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Philosophy and Literature 24.2 (2000) 467-476

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Critical Discussions

Tchaikovsky versus the Western Canon

Brian Hendrix

In the real world, professional music critics and amateur audiences exhibit consistent disagreement in their evaluations of musical merit. In the somewhat smaller realm of philosophy of music, there are those who tend more towards a formalist, cognitive account of musical value and those who shy away from leaving behind or disparaging music's more tangible features. Like professional critics and amateur audiences, the two philosophical camps also tend to disagree in their evaluations of the same musical pieces, yet each remains hopeful of convincing the opposing side that the source of their disagreement is their choice of evaluative criteria. For example, in the ongoing debate between Bruce Baugh and James O. Young, Baugh argues that rock music has aesthetic criteria particular to itself, drawing the conclusion that it is impossible to judge rock music fairly according to the set of criteria normally applied to classical music. In his reply, Young not only accepts the existence of the particular aesthetic characteristics posited by Baugh, but claims that these features of rock music are also present in classical music, that they are already accounted for in that music's set of evaluative criteria, and that it is still possible to apply the same criteria to both types of music. 1

The disagreement between Baugh and Young is not simply about which evaluative criteria ought to be applied. Hence we ought not to agree with Theodore Grayck when he claims that "the recent debate between Bruce Baugh and James O. Young is largely beside the point" because it "does not matter whether rock music . . . shares the specific [End Page 467] values of any sort of traditional art." 2 Regardless of the status of Gracyk's larger argument for the possible incommensurability of evaluative standards, the debate between Baugh and Young is still important because it brings into fresh relief an old and almost intractable problem in philosophy of music, a problem which is also present in other areas of critical inquiry into the arts.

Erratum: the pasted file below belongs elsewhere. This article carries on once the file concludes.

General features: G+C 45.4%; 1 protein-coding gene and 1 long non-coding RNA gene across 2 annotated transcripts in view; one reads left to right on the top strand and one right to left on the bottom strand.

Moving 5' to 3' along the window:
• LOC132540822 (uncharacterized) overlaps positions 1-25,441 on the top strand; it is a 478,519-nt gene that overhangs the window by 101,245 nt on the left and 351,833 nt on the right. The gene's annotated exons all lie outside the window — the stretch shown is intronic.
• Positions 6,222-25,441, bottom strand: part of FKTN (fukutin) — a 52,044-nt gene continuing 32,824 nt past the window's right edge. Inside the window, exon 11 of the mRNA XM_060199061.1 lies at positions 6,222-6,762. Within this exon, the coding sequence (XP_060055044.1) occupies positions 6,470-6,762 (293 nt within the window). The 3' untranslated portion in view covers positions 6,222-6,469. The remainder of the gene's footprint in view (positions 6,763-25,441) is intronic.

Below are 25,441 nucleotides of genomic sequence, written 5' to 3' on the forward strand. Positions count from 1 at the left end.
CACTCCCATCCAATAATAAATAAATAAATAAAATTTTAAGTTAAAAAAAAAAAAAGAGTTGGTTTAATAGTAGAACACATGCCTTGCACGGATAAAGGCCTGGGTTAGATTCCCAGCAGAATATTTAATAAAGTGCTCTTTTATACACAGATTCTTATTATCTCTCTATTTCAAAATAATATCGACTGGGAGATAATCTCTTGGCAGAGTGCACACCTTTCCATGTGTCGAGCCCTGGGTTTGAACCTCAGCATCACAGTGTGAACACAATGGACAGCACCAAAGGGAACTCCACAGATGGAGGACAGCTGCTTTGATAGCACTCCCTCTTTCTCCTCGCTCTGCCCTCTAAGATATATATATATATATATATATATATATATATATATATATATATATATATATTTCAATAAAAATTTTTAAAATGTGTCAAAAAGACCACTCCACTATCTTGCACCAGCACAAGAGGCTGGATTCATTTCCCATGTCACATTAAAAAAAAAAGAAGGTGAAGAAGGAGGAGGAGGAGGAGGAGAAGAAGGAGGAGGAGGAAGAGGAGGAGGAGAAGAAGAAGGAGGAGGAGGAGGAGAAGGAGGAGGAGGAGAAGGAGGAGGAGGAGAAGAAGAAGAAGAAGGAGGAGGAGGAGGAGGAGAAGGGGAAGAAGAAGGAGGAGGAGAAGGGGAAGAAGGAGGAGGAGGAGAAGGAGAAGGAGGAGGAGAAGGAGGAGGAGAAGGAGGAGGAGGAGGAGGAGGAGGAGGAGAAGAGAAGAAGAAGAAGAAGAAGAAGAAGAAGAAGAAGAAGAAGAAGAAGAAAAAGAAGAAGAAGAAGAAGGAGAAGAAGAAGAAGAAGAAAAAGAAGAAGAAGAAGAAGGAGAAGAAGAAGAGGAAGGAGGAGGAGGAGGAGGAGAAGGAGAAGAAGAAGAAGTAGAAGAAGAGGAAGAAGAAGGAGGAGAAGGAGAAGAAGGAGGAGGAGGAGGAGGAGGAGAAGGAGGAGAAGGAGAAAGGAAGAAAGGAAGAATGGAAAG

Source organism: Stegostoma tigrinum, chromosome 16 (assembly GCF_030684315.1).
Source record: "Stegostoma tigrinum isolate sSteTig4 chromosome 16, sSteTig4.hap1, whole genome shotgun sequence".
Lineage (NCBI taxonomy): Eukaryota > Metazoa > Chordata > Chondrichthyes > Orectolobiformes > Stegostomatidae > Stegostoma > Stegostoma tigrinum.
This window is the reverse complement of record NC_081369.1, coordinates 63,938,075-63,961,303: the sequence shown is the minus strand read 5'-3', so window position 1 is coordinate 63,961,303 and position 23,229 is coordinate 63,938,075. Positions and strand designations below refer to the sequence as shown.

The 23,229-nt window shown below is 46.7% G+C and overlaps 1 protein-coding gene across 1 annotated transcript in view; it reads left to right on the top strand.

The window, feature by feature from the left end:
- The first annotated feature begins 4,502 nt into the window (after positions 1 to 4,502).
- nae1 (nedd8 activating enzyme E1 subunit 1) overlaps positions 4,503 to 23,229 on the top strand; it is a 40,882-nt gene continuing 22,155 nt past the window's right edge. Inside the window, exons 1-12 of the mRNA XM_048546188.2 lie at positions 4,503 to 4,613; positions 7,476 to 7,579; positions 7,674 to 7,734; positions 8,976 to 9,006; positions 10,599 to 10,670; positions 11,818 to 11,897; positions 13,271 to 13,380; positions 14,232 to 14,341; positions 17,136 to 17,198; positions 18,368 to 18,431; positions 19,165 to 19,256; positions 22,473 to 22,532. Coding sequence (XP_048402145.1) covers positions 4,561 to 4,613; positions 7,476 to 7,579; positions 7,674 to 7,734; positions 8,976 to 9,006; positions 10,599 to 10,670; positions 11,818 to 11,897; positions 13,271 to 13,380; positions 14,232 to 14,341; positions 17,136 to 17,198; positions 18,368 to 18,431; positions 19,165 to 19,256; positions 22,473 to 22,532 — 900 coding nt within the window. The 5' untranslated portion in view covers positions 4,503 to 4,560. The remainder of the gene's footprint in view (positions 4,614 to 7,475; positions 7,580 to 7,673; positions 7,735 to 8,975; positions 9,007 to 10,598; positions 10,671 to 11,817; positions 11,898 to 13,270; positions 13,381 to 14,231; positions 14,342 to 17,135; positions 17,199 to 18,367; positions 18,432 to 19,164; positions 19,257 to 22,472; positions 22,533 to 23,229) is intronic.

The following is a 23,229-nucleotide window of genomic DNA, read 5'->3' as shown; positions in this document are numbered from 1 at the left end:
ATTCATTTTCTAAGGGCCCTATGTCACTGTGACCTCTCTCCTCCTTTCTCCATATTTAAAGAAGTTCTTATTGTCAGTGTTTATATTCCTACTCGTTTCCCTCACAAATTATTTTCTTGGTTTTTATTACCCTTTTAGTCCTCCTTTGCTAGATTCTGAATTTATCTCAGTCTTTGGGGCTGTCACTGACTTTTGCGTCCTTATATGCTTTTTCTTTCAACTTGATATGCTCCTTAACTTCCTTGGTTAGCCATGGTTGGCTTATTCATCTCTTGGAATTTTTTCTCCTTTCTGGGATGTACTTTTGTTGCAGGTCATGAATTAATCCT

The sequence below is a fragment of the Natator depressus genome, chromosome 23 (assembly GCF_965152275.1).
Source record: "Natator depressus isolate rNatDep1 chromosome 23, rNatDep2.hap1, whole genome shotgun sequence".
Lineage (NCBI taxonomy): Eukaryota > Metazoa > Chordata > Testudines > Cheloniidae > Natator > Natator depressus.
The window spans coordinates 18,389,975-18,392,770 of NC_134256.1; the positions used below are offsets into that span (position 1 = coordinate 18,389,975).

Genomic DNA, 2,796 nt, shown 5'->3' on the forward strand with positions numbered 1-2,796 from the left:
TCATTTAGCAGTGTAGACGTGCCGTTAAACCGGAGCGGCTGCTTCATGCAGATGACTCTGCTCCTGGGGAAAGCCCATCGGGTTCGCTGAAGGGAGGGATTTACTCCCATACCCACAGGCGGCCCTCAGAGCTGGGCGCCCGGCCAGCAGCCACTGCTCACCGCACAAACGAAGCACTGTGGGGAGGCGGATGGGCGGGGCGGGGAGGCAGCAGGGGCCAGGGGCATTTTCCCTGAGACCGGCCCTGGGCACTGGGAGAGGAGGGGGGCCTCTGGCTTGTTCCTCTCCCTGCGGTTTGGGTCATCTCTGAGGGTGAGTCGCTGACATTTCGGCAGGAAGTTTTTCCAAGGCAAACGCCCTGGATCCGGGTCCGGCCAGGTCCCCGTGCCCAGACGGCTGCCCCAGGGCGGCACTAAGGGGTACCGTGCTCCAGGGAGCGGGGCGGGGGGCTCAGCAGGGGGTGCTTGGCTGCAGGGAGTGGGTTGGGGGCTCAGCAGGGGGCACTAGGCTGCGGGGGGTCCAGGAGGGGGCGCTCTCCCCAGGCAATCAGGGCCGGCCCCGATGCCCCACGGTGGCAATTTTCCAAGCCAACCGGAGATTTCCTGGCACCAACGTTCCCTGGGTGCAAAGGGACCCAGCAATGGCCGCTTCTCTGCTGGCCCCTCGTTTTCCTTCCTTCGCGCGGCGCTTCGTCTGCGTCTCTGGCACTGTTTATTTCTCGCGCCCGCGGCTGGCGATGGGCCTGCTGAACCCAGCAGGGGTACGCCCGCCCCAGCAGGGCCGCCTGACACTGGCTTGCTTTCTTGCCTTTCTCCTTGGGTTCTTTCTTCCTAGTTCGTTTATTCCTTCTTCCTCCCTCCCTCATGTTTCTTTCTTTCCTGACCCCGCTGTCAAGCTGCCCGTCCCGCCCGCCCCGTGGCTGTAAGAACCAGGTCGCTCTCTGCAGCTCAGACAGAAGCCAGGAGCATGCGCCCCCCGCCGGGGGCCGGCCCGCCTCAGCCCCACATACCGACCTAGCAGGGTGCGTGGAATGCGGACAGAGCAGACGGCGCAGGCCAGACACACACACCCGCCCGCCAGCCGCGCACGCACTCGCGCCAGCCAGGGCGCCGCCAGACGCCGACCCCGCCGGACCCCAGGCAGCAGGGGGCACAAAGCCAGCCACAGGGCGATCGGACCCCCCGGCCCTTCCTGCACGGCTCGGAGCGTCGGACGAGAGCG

When comparing different critical evaluations of an artistic work we must first secure a common ground: the object of evaluation itself. When discussing music, however, this common ground exists less often than we think, simply because different listening styles (which frequently correspond to particular types of music and particular sets of evaluative criteria) can actually produce different musical objects. (Here "musical object" refers not to the score or the recording, but to the listeners' internalization of the sounds and their synthesis of these temporally successive auditory experiences into a common totality--in other words, the end result of having the experience of hearing a musical work.) Two different people, having attentively listened to the same musical performance, may in the end each be evaluating a different musical object, thus making possible a disagreement over musical value which springs from something much deeper than our espoused choice of evaluative criteria.

In order to avoid the broader classical versus rock music debate, which Gracyk correctly characterizes as really being an argument about cultural tastes rather than evaluative criteria, it will be helpful to turn our attention to a limited example: one composition from a single musical tradition. It will also be helpful for this example to be well-known and, in order to draw out the difference between formalist evaluations and physicalist evaluations, we should choose a piece that has a significant amount of what we might call "visceral" as well as formal elements. There is an obvious candidate.

In Tchaikovsky's 1812 Overture there is a cannon. According to the score, the cannon ought to be fired nineteen times, thus ensuring a series of percussive effects which cannot be missed by even the most tin-eared audience member. In fact, if deaf people were to attend a performance of the piece it is likely that they would be able to sense, if nothing else, the percussive effects of the cannon; it is a sound so loud as to be capable of being "heard" by one's...


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